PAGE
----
Trust is key word for PM at opening of Denmark’s parliament

Prime Minister Mette Frederiksen said that she would seek to increase trust across all aspects of Danish life as parliament was opened on Tuesday.

Trust is key word for PM at opening of Denmark’s parliament
Princess Benedikte, Crown Princess Mary, Crown Prince Frederik and Queen Margrethe attended the opening of parliament on Tuesday. Photo: Niels Christian Vilmann/Ritzau Scanpix

In her speech, the PM said she saw trust as one of Denmark’s most valuable commodities, and one that both could improve public confidence and contribute to economic growth.

Trust has, according to Frederiksen, been under pressure in recent times. As such, the government’s work would aim to promote it, she said.

“We have built a society on trust. With obligations. With rights. In that order. I pay my tax and trust you will pay yours. I pay for your visit to the doctor, trusting that you will pay for mine. We have that solidarity,” she said.

“When we meet in our local areas, or at work, or at parents’ meetings – person to person – we meet in trust. It’s not just hygge, it’s a huge strength,” she continued.

If Denmark is to thrive, several areas of society must be given renewed focus, the PM said.

Early pensions for people who have worked for many years in physical jobs, an area Frederiksen has consistently said she seeks to reform, was named specifically, as was climate.

She criticized the European tax fraud scandal, speculation on the Danish housing market by foreign investors, and excessive directors' bonuses as among the things that have created “cracks in our trust”.

“Large banks which neglected their societal responsibility, even though we looked out for them. The climate crisis. Concern for our very planet and existence,” she added.

The opening of the new parliamentary year means that Danish lawmakers will resume voting on and discussing law proposals in parliament.

The parliament is opened by a traditional opening speech given by the prime minister – somewhat comparable to a US State of the Union speech – in which the PM gives her or his assessment of the situation of the Scandinavian nation as the new political year begins.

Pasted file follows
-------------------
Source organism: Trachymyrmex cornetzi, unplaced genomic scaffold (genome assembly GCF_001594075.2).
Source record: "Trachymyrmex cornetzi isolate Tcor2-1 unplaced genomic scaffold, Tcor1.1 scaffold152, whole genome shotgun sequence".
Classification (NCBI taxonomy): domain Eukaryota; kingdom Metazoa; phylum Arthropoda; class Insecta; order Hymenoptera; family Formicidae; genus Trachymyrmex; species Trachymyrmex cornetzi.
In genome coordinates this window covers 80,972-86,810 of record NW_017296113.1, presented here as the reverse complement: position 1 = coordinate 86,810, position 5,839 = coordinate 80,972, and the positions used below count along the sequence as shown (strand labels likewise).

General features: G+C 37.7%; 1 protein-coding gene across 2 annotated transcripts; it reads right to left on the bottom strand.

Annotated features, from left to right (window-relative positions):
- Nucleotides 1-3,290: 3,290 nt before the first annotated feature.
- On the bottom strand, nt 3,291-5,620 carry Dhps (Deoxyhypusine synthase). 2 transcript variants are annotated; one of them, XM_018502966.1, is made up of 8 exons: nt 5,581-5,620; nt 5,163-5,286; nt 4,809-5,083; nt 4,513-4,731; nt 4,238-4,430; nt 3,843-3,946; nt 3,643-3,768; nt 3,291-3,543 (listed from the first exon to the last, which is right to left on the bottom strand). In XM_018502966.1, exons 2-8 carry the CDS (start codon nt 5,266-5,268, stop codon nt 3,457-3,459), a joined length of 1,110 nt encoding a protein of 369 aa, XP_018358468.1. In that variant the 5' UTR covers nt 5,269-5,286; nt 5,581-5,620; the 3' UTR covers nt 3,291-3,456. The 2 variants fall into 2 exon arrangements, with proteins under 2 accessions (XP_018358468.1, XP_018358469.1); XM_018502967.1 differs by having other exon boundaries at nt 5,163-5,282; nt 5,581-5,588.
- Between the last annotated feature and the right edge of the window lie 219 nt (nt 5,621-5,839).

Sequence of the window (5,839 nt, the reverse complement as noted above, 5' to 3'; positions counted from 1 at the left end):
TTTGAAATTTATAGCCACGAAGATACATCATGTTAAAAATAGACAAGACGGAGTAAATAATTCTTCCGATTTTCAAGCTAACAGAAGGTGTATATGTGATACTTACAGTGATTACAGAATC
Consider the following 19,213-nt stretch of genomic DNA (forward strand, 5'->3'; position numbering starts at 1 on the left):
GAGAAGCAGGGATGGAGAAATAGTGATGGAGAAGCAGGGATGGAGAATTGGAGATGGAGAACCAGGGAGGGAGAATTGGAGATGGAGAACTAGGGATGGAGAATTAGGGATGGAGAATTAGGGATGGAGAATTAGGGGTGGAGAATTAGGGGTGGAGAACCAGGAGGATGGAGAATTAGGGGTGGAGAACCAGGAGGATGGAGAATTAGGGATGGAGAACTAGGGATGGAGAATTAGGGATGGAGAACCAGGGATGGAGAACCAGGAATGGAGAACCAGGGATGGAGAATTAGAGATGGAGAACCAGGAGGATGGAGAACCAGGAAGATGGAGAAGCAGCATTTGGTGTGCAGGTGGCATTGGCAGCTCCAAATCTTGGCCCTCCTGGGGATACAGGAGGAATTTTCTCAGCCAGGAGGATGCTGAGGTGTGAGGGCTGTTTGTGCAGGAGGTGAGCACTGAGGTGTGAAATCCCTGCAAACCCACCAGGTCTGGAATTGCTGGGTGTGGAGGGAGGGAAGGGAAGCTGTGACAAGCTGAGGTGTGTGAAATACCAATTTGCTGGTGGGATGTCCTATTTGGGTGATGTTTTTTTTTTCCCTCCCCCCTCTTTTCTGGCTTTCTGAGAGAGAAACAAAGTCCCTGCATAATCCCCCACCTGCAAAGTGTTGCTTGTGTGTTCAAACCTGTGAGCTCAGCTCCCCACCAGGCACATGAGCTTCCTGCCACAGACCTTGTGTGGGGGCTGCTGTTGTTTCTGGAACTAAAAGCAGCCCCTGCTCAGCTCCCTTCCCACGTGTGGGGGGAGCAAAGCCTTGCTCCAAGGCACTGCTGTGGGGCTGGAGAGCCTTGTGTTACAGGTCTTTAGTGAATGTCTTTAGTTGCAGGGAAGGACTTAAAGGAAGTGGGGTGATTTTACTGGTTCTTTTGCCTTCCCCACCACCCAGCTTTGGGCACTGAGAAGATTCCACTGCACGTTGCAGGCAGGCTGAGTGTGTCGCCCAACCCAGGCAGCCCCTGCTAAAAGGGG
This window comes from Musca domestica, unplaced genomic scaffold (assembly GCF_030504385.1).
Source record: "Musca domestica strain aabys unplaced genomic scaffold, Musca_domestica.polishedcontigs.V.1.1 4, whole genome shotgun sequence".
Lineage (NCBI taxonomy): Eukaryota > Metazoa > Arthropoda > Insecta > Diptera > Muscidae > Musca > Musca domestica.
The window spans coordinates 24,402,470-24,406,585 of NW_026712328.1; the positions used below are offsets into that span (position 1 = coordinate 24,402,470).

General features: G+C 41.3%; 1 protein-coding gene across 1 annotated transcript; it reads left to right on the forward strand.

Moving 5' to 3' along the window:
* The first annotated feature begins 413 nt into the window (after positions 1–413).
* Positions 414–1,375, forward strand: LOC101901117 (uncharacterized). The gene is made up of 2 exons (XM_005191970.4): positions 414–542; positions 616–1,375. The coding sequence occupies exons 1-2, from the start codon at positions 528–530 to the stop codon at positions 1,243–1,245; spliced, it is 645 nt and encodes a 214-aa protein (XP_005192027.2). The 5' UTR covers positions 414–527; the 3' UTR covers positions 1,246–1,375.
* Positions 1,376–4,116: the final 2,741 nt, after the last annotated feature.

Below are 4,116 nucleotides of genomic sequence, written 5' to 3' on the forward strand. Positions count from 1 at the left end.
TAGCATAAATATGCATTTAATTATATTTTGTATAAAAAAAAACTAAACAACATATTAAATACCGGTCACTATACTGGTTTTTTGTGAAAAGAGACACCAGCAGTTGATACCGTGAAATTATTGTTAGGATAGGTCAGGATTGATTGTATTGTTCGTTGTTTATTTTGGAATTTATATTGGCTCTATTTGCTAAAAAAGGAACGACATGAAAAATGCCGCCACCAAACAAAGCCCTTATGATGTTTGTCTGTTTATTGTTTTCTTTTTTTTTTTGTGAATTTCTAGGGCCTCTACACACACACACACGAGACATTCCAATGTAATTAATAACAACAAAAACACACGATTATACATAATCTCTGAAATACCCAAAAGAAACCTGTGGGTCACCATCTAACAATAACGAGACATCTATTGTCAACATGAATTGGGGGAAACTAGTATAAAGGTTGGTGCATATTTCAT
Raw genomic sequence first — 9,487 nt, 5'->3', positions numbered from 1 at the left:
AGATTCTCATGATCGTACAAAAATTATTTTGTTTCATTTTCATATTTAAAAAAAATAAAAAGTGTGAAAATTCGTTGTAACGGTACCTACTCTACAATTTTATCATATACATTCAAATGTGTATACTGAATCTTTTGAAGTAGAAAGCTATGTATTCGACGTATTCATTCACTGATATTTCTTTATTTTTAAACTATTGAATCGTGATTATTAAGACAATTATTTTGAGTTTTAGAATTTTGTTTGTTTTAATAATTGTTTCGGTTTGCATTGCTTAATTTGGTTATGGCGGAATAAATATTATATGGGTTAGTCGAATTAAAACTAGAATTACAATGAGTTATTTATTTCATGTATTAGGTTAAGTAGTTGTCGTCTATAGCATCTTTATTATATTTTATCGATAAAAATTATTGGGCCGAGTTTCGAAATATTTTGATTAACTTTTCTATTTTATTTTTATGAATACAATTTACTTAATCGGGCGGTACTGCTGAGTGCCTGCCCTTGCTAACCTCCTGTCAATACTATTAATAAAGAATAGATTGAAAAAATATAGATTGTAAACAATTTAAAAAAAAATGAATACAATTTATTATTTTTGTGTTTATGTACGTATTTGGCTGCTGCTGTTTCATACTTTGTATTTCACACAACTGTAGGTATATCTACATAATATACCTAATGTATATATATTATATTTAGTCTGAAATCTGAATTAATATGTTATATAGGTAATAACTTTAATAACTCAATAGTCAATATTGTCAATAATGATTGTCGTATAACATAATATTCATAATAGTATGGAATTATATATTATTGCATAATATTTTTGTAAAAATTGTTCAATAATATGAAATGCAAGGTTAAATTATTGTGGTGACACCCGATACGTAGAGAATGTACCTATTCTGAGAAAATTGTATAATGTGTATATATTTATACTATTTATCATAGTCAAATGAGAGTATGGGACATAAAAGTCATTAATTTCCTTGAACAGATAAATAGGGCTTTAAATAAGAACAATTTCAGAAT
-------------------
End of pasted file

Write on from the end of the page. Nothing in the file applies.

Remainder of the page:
The speech is usually attended by the Queen and the rest of the Royal Family, who watch from the Folketinget parliament’s Royal Box.

After MPs attend a service at the nearby Christiansborg Slotskirke church – which is also used for royal ceremonies – the Queen and other royal family members arrive at parliament for the opening ceremony, where they are received by the Speaker.

No debate is held on the ceremonial opening day.

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Danish Liberal party demands ‘high ambitions’ from Social Democrats

Liberal (Venstre) party leader Jakob Ellemann-Jensen has said ambitions “above normal” should be aimed for in talks to form a government across the political centre.

Danish Liberal party demands ‘high ambitions’ from Social Democrats

On December 6th, ongoing negotiations to form a government will tie the all-time record for Denmark’s longest ever with the 35-day negotiation of 1975.

But the Liberal party is still holding out for more concessions from Frederiksen and the Social Democrats, its leader Jakob Ellemann-Jensen said after another major party on the right, the Conservatives, quit the talks over the weekend.

“The Liberals will continue negotiations with the Social Democrats in the coming days,” Ellemann-Jensen wrote on Twitter.

“If the Liberals are to commit to an agreement with the Social Democrats – whether in opposition or in government – the content of that agreement should be above the usual level of political ambition,” he said.

Ellemann-Jensen has cited to changes to the top tax bracket as a party priority, though that’s been a non-starter for the Social Democrats. 

The Liberals also hope to lower inheritance tax as well as income taxes for Denmark’s most modest earners, newswire Ritzau reports.

The withdrawal of the Conservatives means the Liberals are the only party on the right who could realistically enter government with the Social Democrats.

Six of the 12 parties elected to parliament at the election now remain in government talks with the Social Democrats.

These are the Liberals, Liberal Alliance and Danish People’s Party from the ‘blue bloc’ and the Social Liberal (Radikale Venstre) and Socialist People’s Party (SF), from the red bloc side. The centrist Moderates are the final party.

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